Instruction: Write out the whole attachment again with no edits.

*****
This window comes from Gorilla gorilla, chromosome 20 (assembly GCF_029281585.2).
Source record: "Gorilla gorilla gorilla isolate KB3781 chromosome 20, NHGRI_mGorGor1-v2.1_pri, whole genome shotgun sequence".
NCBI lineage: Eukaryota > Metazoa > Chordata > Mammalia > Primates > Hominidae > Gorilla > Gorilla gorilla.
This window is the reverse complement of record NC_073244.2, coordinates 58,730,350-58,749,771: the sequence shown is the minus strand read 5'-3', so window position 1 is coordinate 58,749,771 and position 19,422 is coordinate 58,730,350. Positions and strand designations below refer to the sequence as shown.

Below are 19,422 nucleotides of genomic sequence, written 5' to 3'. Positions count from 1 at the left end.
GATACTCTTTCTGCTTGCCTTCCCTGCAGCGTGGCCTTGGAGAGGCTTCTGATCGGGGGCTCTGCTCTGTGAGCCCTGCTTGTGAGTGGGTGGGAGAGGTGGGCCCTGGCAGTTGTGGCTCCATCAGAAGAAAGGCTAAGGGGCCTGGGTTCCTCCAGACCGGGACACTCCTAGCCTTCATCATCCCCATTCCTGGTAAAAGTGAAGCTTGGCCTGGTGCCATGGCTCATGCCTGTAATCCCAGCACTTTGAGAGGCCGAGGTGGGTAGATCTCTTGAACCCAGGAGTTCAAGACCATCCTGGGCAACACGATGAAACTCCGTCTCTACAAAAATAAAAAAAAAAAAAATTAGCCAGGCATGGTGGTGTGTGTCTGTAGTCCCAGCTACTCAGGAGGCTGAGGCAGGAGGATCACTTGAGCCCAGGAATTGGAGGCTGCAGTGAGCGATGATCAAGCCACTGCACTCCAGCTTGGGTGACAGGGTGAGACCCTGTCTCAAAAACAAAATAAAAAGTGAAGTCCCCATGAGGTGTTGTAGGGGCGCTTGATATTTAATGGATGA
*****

This window comes from Gorilla gorilla, chromosome 20 (assembly GCF_029281585.2).
Source record: "Gorilla gorilla gorilla isolate KB3781 chromosome 20, NHGRI_mGorGor1-v2.1_pri, whole genome shotgun sequence".
NCBI lineage: Eukaryota > Metazoa > Chordata > Mammalia > Primates > Hominidae > Gorilla > Gorilla gorilla.
This window is the reverse complement of record NC_073244.2, coordinates 58,730,350-58,749,771: the sequence shown is the minus strand read 5'-3', so window position 1 is coordinate 58,749,771 and position 19,422 is coordinate 58,730,350. Positions and strand designations below refer to the sequence as shown.

Below are 19,422 nucleotides of genomic sequence, written 5' to 3'. Positions count from 1 at the left end.
GATACTCTTTCTGCTTGCCTTCCCTGCAGCGTGGCCTTGGAGAGGCTTCTGATCGGGGGCTCTGCTCTGTGAGCCCTGCTTGTGAGTGGGTGGGAGAGGTGGGCCCTGGCAGTTGTGGCTCCATCAGAAGAAAGGCTAAGGGGCCTGGGTTCCTCCAGACCGGGACACTCCTAGCCTTCATCATCCCCATTCCTGGTAAAAGTGAAGCTTGGCCTGGTGCCATGGCTCATGCCTGTAATCCCAGCACTTTGAGAGGCCGAGGTGGGTAGATCTCTTGAACCCAGGAGTTCAAGACCATCCTGGGCAACACGATGAAACTCCGTCTCTACAAAAATAAAAAAAAAAAAAATTAGCCAGGCATGGTGGTGTGTGTCTGTAGTCCCAGCTACTCAGGAGGCTGAGGCAGGAGGATCACTTGAGCCCAGGAATTGGAGGCTGCAGTGAGCGATGATCAAGCCACTGCACTCCAGCTTGGGTGACAGGGTGAGACCCTGTCTCAAAAACAAAATAAAAAGTGAAGTCCCCATGAGGTGTTGTAGGGGCGCTTGATATTTAATGGATGA